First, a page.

Sunday, March 17, 2013

March 16, 1973

Still in limbo waiting for sentencing, Howard Hunt now arranges a meeting with Paul O'Brien, a CRP lawyer. Emery explains what happens next:

Hunt was brusque. The "commitments" were not being met. Before he went to jail, Hunted wanted his legal fees of $60,000 settled, plus two years' salary, a further $70,000 -- $130,000 in all, according to O'Brien. (Apparently, Hunt was anticipating clemency after two years in jail). Hunt told O'Brien to pass the demand to Dean with the message that unless the funds were supplied by close of business on March 21, he might have to review his options. Hunt mentioned Ehrlichman in saying there were some "seamy" things he had done for the White House.
Hunt also passes along his threat to Colson through Colson's law firm. When Dean gets the message, he's furious, and his first reaction is tell O'Brien that "Hunt can shove it up his ass!" And at any rate, Dean says, it's Mitchell's problem to deal with.

Before Dean gets involved in that, however, he's still meeting most days with the president.*

Early in the conversation we get an explicit statement that "there was no" Dean report:


Nixon: Oh, incidentally, you raised the question yesterday, that [unclear] and Moore [unclear] to do. You said, “suppose they follow it up and say ‘would you give us a copy of the Dean report?’” There was no—

Dean: There was no report. They’re all—

Nixon: I would say “it was purely an oral thing. There is no written report. He’ll be glad to give you a summary of his findings.” See my point?



They then cover the Watergate Committee, where they're concerned that Howard Baker is "off the reservation" -- that is, he's going to be independent and not a White House lackey. They're also concerned that majority counsel Sam Dash "runs circles around" Fred Thompson, the minority counsel. Next, they're still plotting to get the Ervin Committee to get into alleged Democratic campaign misdeeds during the 1960s, a pipe dream that Nixon also keeps pushing, at least in code, in his public statements (including that press conference yesterday).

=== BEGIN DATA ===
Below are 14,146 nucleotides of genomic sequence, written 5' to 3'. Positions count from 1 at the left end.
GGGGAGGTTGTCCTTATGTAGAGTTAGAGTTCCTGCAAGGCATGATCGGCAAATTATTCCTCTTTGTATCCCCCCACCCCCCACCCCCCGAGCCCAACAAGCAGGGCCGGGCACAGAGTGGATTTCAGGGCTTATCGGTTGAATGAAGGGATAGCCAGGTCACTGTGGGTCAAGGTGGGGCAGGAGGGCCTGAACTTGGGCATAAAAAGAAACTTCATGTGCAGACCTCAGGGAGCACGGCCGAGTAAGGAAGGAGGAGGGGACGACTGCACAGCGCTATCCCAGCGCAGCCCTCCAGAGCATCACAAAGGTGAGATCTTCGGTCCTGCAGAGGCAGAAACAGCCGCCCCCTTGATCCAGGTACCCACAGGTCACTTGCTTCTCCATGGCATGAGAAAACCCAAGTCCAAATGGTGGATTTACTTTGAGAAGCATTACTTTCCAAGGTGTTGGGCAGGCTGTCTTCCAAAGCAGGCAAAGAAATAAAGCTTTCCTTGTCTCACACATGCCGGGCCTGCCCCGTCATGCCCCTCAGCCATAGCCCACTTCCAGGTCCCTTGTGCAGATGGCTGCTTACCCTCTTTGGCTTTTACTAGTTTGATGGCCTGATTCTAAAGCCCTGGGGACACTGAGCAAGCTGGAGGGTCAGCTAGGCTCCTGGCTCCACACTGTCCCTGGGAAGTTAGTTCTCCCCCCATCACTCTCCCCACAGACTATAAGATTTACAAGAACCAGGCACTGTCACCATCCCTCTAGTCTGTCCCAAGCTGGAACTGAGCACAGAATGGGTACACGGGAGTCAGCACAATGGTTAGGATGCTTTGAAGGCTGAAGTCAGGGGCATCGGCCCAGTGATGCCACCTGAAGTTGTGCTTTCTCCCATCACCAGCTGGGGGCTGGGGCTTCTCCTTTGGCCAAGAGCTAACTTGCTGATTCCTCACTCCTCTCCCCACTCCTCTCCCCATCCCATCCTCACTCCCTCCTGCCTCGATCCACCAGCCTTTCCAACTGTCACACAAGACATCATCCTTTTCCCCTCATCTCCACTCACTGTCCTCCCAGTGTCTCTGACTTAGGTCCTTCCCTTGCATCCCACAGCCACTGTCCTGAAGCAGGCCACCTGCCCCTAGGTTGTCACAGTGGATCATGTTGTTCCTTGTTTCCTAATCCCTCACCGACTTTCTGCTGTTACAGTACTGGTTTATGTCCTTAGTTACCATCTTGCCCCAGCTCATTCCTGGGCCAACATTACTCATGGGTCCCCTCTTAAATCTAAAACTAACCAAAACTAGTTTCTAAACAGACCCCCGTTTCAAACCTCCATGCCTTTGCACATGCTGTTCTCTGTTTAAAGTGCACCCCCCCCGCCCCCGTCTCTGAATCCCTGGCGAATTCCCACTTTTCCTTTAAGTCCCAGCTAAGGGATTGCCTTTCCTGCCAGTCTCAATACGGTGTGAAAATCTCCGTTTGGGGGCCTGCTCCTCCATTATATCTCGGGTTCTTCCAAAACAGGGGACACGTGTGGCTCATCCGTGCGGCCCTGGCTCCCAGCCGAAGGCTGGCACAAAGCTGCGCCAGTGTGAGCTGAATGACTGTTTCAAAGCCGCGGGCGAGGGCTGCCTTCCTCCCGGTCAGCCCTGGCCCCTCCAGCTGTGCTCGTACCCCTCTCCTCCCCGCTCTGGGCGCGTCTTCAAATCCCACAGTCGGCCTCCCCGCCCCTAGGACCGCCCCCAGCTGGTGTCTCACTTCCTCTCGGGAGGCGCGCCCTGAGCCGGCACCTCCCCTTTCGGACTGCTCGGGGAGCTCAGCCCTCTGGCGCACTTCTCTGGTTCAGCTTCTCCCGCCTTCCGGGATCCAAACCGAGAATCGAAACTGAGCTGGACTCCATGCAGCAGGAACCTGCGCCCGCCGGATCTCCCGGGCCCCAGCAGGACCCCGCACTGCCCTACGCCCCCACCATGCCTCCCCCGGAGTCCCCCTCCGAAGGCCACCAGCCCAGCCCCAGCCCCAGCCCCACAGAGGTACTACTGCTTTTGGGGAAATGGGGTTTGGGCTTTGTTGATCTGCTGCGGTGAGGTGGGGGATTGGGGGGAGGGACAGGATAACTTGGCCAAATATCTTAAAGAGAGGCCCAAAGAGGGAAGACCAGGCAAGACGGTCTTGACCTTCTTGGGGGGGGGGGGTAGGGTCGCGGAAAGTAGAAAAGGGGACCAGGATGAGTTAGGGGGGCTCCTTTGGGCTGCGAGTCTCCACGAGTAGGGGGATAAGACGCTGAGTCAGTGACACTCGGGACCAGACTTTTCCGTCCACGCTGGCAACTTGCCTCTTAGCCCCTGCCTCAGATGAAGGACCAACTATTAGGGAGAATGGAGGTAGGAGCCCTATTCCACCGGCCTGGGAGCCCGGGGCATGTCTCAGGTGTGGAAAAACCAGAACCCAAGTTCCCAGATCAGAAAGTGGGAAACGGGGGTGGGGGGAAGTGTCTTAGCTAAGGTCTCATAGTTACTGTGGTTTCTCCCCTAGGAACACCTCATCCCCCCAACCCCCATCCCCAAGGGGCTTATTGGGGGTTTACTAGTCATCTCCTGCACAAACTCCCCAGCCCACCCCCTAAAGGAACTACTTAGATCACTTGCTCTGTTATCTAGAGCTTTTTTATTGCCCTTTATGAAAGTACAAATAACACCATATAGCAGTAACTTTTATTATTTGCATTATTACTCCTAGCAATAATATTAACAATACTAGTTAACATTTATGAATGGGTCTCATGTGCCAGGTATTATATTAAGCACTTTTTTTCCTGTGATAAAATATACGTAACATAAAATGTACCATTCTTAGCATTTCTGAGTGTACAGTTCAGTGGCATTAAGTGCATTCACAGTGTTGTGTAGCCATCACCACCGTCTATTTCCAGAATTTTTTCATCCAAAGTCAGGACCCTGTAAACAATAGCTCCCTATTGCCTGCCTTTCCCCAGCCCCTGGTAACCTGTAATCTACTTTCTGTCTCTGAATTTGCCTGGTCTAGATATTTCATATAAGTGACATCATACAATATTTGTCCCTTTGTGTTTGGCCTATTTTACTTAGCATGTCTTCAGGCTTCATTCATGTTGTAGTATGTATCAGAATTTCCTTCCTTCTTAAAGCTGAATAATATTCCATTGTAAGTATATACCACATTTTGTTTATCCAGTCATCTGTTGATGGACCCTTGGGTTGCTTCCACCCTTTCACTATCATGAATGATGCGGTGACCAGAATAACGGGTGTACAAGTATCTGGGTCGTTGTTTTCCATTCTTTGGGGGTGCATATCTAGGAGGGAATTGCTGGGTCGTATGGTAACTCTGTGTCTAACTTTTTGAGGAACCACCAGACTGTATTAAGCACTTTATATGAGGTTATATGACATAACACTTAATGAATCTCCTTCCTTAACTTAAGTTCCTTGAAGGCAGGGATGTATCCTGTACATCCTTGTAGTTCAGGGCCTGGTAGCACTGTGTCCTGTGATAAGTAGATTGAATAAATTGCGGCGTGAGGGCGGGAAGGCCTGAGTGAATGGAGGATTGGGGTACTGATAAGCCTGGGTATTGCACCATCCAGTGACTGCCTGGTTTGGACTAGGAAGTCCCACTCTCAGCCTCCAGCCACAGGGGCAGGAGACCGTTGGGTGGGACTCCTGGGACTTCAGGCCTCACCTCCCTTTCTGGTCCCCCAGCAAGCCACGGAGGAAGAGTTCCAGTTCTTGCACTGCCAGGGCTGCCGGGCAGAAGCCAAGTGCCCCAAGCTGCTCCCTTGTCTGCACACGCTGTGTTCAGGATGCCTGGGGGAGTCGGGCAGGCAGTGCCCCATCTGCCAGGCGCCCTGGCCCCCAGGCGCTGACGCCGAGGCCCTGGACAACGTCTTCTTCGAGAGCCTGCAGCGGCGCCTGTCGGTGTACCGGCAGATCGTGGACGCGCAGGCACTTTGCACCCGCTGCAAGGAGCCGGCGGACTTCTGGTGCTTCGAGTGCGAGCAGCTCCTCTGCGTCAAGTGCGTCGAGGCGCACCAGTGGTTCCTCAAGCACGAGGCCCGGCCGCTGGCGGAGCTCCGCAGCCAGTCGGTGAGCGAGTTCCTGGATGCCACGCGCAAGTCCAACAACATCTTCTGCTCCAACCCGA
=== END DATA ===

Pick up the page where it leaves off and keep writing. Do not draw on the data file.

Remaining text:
Then on to general strategy. I'm not sure I've seen before quite as explicit a separate from Nixon between himself and his staff, if I'm interpreting this correctly:


Nixon: But you see my point. But let me say we’ve got to forget some of the problems it may raise for other people. But you’ve got always to think in terms of the presidency and the President should not appear to be hiding and not be forthcoming. Do you know what I mean?

Dean: Right.

Nixon: That’s why I want to emphasize the fact that, in our refusal to let you and others testify, I am not refusing to furnish information. That should be the line. You see, that should be the line, we really furnish
information. Right? On the proper term. Do you agree?

Dean: Hmm.

Nixon: The problem is the cover-up, not the facts. The facts are not that bad.

Dean: It ought to be limited to Watergate, and Segretti, which are the two things in their mandate.

Nixon: That’s right.


Dean brings up an idea he's had to give a more complete statement to the press or the Ervin Committee in order to fight charges of cover-up, and Nixon offers Camp David to him if he wants some time to work on it.

Later, they speak on the phone, with Dean telling the president he's just heard that Sirica has now scheduled sentencing for March 23. Dean is also a lot cooler on the idea of writing a statement:

I had a—I had a long conversation with Dick Moore just this evening. I just arrived home and Dick and I really have been talking all this time about—

Nixon: Sure.

Dean: —this whole thing, and there is a degree of impossibility in writing a sort of let’s-hang-it-all-out report without creating problems that would open up a new grand jury—